Many people put a lot of stock into stretching and blame injury on lack of stretching or not being flexible. Ironically, I have found that a fair number of clients have actually injured themselves by over stretching. When I get into the details of how they were stretching, it is clear that they are not quite stretching just the muscle. The techniques many people use sometimes might be the worst thing they can do.
Generally speaking, when most people think of stretching they are referring to muscle stretching. Muscle stretching is defined as lengthening of the muscle fibers from the origin to the insertion. All muscles have an “origin attachment” on a bone and an “insertion attachment” on a different bone and will cross at least one joint. So, when the muscle fibers contract, then a shortening effect is initiated and that creates the movement at the associated joint. It stands to reason, that when we stretch we are just doing the opposite. So, both the origin and the insertion points of that muscle are spread apart across the associated joint causing a lengthening of that muscle. To that effect, if either, or both the origin and insertion points are not stabilized then the muscle stretching may not be appropriately effective to just the muscle.
For example, the hamstring, is a muscle that is often stretched with poor stabilization. To safely and correctly stretch the hamstring the pelvis should be rotated forward, not backward. In the pictures below from Olaf Evjenth’s Autostretching text we see in the picture on the right that the pelvis is rotated backward. This is a very common stretch that I see done. Unfortunately, when the pelvis is rotated backwards, then the stretch loses its effectiveness on the hamstring and places an abnormal flexion load through the lumbar spine. That might not be so bad some might say, “to also stretch the joints in the low back.” Actually, stretching the joints of the low back is not good. The joints in the low back tend to develop hyper-mobility and when that happens, they should not be stretched. By stretching the joints in the low back that could lead to increased joint instability and chronic low-back pain.
Moreover, to effectively isolate a muscle that really means that you are trying to minimize the lengthening effects of the adjacent anatomical structures that may not be appropriate to stretch. Let’s look at the hamstring example again. In the picture above on the left, you can see how the pelvis is rotated forward. Such a rotation of the pelvis forces the pelvic hamstring attachment further away from the knee attachment. This creates a stabilization of the pelvis and prevents undesirable “lengthening forces” to the ligaments in the low-back.
Furthermore, regarding this hamstring example, patients will sometimes tell me they feel the stretch in the low back, behind the knee, or sometimes they will say they feel some sensation or pulling in the calf. If the hamstring is in the back of the thigh, then you should feel the stretch in that appropriate area, the back of the thigh. Therefore, if you feel the stretch elsewhere, then something about the stretch set-up and technique is improper and most likely means the origin and insertion points ae not properly stabilized.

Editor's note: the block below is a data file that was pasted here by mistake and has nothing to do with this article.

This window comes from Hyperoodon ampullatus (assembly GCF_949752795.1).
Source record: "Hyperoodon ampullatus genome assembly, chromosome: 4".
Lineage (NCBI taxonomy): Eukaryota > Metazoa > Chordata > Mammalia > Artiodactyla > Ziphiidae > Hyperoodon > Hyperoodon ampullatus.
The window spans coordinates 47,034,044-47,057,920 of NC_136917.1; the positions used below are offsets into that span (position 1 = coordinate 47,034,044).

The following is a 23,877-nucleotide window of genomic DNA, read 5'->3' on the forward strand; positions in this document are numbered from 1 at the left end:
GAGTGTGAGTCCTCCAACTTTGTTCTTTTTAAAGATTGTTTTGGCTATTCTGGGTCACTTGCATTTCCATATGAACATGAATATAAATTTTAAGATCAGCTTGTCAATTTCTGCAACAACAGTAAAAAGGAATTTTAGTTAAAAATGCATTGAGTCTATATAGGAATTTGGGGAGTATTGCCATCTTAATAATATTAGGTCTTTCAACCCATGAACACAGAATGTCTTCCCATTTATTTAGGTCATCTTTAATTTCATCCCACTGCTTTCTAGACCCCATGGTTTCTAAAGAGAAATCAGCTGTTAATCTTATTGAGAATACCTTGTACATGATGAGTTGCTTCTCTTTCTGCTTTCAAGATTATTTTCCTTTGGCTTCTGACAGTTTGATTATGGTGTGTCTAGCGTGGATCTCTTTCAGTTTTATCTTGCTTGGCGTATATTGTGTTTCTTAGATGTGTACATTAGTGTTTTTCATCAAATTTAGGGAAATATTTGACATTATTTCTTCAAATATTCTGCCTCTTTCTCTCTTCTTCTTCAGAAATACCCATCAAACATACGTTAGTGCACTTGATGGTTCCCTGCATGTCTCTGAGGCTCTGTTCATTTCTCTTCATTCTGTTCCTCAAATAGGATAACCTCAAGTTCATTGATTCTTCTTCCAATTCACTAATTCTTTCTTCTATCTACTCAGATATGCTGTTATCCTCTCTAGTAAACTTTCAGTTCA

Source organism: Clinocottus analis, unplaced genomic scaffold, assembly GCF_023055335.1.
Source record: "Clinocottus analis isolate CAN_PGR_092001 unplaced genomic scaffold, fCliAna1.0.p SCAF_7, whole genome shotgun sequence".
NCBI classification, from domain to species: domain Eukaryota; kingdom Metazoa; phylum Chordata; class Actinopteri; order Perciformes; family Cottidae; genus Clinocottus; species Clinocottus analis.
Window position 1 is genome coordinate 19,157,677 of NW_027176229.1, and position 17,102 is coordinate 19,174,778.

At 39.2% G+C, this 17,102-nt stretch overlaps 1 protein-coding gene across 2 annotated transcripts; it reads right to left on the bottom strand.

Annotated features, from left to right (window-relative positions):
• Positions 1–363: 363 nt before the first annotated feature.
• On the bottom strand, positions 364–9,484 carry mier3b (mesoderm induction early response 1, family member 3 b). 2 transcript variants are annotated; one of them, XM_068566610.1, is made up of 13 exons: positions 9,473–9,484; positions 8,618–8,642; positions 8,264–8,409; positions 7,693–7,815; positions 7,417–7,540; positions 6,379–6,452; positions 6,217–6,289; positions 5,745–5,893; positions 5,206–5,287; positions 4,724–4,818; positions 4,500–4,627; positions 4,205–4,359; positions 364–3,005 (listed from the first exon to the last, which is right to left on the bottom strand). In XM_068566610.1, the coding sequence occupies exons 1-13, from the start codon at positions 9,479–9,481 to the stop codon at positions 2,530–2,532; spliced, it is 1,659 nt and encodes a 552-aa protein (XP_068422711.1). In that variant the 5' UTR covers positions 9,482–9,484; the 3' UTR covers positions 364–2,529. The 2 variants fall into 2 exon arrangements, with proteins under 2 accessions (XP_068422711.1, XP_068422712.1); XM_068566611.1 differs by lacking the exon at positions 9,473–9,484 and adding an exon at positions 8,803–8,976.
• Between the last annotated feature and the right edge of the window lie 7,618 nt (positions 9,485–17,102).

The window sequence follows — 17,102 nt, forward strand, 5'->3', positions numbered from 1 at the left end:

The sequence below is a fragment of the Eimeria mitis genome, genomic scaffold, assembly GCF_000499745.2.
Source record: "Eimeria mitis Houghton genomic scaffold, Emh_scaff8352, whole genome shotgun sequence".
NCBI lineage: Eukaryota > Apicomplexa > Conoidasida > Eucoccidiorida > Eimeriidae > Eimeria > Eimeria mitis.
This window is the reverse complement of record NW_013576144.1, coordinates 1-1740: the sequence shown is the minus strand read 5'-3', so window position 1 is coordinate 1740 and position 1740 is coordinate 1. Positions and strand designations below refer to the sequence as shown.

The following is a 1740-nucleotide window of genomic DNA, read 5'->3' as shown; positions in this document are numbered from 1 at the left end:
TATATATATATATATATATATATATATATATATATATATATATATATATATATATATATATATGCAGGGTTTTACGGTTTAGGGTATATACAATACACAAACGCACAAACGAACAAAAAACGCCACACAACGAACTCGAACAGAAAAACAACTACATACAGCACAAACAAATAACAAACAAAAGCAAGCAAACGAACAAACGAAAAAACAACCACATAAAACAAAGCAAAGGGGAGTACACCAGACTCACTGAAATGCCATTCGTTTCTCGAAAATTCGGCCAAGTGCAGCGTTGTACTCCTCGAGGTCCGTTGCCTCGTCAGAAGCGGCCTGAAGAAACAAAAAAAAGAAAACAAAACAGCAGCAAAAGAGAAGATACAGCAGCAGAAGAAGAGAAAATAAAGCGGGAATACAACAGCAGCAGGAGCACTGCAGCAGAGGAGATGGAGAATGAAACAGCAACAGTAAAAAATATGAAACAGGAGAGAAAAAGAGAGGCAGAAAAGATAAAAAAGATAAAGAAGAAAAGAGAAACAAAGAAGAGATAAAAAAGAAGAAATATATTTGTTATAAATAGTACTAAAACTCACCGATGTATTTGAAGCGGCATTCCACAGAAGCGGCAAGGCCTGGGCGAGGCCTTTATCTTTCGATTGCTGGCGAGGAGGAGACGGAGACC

Proper muscle stretching is important for many reasons. Properly warming up before sports or exercise is perhaps a critical time, but be careful not to overstretch in that situation. Because you can predispose yourself to strain. Many times, athletes are too vigorous and are not stabilizing surrounding structures with stretching prior to sports events and that is what leads to strain. How many times have you heard of professional players injuring themselves in warm up?
It is wise to start with light calisthenics before muscle stretching to get the blood flowing through the muscle, then to work into light to moderate stretching of the major muscle groups. Major muscle groups in the lower extremity might include the hamstrings, glutes, hip flexors and calf muscles.
When muscle stretching is not isolated at the muscle, we may see injury. The collateral damage are the ligaments, joints and other soft tissues that gets stretched. Ligaments and joints don’t like stretch. Their design is to stabilize and limit movement, so when they get excessively lengthened that can cause instability and potential injury. Granted one improper stretch is not going to cause a strain, but repeatedly over time the stretching of the ligaments through improper stretching will eventually lead to lengthening of those ligaments and instability. Then, that will cause injury to the adjacent soft tissues such as the lumbar discs, which potentially could be the case in our hamstring example above. If you have questions about the way you are stretching, or you are not quite sure that you know how to stretch correctly, then contact a fellowship trained physical therapist.
Evjenth, O and Hamberg, J. (1997). Auto Stretching The Complete Manual of Specific Stretching. Alfta Rehab Forlag, Alfta Sweden.